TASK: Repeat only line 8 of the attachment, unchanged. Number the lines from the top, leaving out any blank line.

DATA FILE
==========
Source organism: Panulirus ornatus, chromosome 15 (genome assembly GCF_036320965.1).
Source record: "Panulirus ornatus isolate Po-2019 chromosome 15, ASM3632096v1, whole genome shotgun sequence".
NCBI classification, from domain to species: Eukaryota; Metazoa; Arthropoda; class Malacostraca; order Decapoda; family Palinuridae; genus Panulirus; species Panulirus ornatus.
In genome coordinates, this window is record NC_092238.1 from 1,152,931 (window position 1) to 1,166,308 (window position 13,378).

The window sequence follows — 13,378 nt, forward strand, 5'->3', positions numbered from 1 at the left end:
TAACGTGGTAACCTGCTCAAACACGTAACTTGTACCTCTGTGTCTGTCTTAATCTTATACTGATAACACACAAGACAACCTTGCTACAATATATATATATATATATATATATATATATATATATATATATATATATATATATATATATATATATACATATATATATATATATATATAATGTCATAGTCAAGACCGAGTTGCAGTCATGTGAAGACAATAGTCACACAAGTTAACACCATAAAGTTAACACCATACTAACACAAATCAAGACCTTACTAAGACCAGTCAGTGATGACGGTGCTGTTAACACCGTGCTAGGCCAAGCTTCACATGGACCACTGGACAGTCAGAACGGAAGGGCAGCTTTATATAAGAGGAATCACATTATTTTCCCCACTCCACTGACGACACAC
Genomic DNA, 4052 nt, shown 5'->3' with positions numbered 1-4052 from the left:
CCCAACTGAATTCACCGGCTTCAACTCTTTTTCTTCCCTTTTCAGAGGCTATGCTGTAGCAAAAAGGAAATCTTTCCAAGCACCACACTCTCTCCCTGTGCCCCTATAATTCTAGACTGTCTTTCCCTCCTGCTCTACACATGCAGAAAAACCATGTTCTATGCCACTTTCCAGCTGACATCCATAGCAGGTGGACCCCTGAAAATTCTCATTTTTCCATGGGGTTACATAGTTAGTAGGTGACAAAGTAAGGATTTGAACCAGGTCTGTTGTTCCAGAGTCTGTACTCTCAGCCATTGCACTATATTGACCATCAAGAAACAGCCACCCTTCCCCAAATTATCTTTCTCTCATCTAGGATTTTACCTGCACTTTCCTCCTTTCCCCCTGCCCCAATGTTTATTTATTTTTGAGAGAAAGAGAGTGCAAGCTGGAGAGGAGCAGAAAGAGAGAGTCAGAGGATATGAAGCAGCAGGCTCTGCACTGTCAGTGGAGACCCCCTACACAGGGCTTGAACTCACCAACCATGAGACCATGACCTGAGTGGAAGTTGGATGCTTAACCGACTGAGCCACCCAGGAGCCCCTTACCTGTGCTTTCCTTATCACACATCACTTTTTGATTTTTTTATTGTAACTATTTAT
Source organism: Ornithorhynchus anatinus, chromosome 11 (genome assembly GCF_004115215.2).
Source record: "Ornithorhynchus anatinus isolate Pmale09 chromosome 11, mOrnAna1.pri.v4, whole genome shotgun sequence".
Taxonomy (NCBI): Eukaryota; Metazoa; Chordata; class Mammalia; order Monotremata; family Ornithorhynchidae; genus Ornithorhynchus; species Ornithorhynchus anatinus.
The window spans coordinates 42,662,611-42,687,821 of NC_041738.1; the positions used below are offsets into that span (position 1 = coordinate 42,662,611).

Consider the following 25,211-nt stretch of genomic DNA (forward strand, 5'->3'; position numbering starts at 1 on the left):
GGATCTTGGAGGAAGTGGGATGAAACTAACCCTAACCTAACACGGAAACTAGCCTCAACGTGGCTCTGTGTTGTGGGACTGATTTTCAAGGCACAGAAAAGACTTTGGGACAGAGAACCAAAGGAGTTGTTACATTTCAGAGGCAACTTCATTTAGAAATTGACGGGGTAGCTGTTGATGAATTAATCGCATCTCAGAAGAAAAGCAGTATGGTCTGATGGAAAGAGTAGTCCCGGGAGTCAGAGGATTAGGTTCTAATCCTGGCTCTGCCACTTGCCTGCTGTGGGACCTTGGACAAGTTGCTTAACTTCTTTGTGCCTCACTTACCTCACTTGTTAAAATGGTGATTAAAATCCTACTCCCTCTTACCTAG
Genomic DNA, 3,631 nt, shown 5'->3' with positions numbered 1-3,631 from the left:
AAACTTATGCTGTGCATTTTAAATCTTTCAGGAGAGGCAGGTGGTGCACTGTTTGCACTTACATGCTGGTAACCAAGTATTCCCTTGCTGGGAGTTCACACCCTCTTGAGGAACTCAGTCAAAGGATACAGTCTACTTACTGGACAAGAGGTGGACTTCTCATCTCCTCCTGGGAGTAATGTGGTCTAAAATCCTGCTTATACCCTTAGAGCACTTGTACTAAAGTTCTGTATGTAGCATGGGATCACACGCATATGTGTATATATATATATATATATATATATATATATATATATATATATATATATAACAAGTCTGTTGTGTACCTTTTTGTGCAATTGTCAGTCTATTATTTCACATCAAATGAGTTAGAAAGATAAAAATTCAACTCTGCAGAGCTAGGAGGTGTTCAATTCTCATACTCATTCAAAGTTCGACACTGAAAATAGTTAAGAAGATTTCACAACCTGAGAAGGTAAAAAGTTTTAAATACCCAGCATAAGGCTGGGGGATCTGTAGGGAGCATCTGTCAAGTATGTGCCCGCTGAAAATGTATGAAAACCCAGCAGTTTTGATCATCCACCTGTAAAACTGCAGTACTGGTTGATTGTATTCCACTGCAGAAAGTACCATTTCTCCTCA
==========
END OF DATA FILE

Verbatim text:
CCCAACTGAATTCACCGGCTTCAACTCTTTTTCTTCCCTTTTCAGAGGCTATGCTGTAGCAAAAAGGAAATCTTTCCAAGCACCACACTCTCTCCCTGTGCCCCTATAATTCTAGACTGTCTTTCCCTCCTGCTCTACACATGCAGAAAAACCATGTTCTATGCCACTTTCCAGCTGACATCCATAGCAGGTGGACCCCTGAAAATTCTCATTTTTCCATGGGGTTACATAGTTAGTAGGTGACAAAGTAAGGATTTGAACCAGGTCTGTTGTTCCAGAGTCTGTACTCTCAGCCATTGCACTATATTGACCATCAAGAAACAGCCACCCTTCCCCAAATTATCTTTCTCTCATCTAGGATTTTACCTGCACTTTCCTCCTTTCCCCCTGCCCCAATGTTTATTTATTTTTGAGAGAAAGAGAGTGCAAGCTGGAGAGGAGCAGAAAGAGAGAGTCAGAGGATATGAAGCAGCAGGCTCTGCACTGTCAGTGGAGACCCCCTACACAGGGCTTGAACTCACCAACCATGAGACCATGACCTGAGTGGAAGTTGGATGCTTAACCGACTGAGCCACCCAGGAGCCCCTTACCTGTGCTTTCCTTATCACACATCACTTTTTGATTTTTTTATTGTAACTATTTAT